Redskins safety Kyshoen Jarrett on Monday visited Pediatric Specialists of Virginia in Fairfax County, with the help of Amphora Bakery, to make ginger bread houses with child patients.
In the midst of the holiday season, and with Christmas rapidly approaching, the Washington Redskins Charitable Foundation partnered with Amphora Bakery on Monday to provide some festive activities for several children at Pediatric Specialists of Virginia's Center for Cancer and Blood Disorders in Falls Church, Va.
Rookie Safety Kyshoen Jarrett partnered with the Redskins Charitable Foundation and Amphora Bakery to decorate Gingerbread Houses with families at Pediatric Specialists of Virginia in Falls Church on Monday, Dec. 21, 2015.
Hosted by Pediatric Specialists of Virginia, Monday's event became a time to decorate ginger bread houses with the help of Redskins safety Kyshoen Jarrett, who, along with his fiancée, Chantel, took their time to build their own sweet take-home creation, helping others do the same.
The young ones, who filtered in and out around the table, are each battling various forms of cancer and blood disorders. But decorating their houses with an NFL player served as a welcome distraction from the purpose of their daily visits.
"It's been a really great morning, and just being able to help the kids and have them smile around the holidays," said Kerrin Pitcher, director of marketing for Amphora Bakery. "They've got a lot things that are on their mind, so [it's] just to take their mind off of their treatment and focus on something fun and festive."
PSV's mission is to care for the children and their families across the full lifespan of treating these disorders, from initial diagnosis to comprehensive treatments and recovery. The team also develops an integrated care plan for each family that allows them to visit one location and access to all the services they need.
Amphora, meanwhile, provided just about everything you could need on or beside a ginger bread house, including the actual structure, which was able to withstand globs of frosting, cereal, peppermints, candies and plastic toys of Santa and reindeer.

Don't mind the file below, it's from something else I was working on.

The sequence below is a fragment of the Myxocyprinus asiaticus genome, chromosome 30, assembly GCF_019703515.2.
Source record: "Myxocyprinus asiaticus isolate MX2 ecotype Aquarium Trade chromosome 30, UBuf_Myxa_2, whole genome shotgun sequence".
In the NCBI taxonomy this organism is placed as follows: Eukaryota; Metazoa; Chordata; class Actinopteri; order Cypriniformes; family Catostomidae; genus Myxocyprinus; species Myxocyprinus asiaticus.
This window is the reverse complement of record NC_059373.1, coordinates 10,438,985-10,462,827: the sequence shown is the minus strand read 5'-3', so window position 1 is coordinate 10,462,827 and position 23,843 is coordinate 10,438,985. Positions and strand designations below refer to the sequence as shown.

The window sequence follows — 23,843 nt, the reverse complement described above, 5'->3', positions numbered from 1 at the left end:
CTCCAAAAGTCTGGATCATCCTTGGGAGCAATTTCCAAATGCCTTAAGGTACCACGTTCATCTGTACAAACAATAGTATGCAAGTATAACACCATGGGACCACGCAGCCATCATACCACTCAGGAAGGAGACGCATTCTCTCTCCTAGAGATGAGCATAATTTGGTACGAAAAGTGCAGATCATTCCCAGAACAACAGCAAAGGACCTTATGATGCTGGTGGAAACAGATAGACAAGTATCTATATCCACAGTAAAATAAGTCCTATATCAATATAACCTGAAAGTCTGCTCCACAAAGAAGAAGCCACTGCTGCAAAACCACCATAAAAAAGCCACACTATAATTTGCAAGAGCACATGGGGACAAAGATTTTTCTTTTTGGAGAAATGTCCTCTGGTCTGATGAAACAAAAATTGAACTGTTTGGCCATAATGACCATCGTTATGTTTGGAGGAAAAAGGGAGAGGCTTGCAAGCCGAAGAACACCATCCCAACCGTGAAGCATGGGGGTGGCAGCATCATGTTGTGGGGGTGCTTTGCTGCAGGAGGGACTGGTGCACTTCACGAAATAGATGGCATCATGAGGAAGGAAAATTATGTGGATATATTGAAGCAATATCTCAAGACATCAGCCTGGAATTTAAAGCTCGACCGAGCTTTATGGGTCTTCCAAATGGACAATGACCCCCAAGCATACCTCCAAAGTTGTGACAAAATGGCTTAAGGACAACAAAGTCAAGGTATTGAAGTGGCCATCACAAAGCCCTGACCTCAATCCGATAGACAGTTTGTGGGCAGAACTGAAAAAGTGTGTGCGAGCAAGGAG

"It's great working with the players," Pitcher said. "It's funny because the kids, sometimes they look at them [and] they're nervous at first but once the players sit down they act like kids themselves."
Jarrett, decorating one for the first time, spelled out "HTTR" with some of his frosting on a side of the roof, but could only admire Chantel's work once both of them had finished.
"I started off strong, but didn't finish strong," Jarrett joked.
"I truly enjoyed it," he said. "This is what puts a smile on their faces and that's what I enjoy. Just seeing the positive energy, I'm just enjoying it. It leaves me speechless at times, but you know…as long as they have smiles on their faces, everything is good."
This was the third year Amphora had done this kind of workshop – the first at the pediatric care center – something that began with the help of former Redskins offensive lineman Tyler Polumbus, who attended the last two years at INOVA hospital on behalf of his personal foundation.
Jarrett, who offered out autographs and posed for photos, said gingerbread house making could soon become something he does annually based on his experience Monday.
"I might, I might. Once I begin having kids myself, it might be a tradition in my home," Jarrett said. "I enjoyed this, so it might go a long way."